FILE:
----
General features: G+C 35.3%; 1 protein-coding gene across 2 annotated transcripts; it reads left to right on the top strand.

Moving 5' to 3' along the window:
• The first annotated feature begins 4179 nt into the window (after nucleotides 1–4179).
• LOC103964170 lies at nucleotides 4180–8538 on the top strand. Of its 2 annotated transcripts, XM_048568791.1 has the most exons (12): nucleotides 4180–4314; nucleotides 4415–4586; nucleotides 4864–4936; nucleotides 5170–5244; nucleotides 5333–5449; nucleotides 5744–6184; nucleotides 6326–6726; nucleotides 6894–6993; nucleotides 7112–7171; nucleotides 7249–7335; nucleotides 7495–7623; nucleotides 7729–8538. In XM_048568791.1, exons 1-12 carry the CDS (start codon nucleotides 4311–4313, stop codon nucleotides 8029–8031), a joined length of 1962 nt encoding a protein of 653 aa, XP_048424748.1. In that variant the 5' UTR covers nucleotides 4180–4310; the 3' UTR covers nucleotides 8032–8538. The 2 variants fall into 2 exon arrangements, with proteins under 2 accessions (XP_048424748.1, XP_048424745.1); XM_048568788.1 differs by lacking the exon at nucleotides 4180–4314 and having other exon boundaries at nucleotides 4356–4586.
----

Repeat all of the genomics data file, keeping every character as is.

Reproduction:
General features: G+C 35.3%; 1 protein-coding gene across 2 annotated transcripts; it reads left to right on the top strand.

Moving 5' to 3' along the window:
• The first annotated feature begins 4179 nt into the window (after nucleotides 1–4179).
• LOC103964170 lies at nucleotides 4180–8538 on the top strand. Of its 2 annotated transcripts, XM_048568791.1 has the most exons (12): nucleotides 4180–4314; nucleotides 4415–4586; nucleotides 4864–4936; nucleotides 5170–5244; nucleotides 5333–5449; nucleotides 5744–6184; nucleotides 6326–6726; nucleotides 6894–6993; nucleotides 7112–7171; nucleotides 7249–7335; nucleotides 7495–7623; nucleotides 7729–8538. In XM_048568791.1, exons 1-12 carry the CDS (start codon nucleotides 4311–4313, stop codon nucleotides 8029–8031), a joined length of 1962 nt encoding a protein of 653 aa, XP_048424748.1. In that variant the 5' UTR covers nucleotides 4180–4310; the 3' UTR covers nucleotides 8032–8538. The 2 variants fall into 2 exon arrangements, with proteins under 2 accessions (XP_048424748.1, XP_048424745.1); XM_048568788.1 differs by lacking the exon at nucleotides 4180–4314 and having other exon boundaries at nucleotides 4356–4586.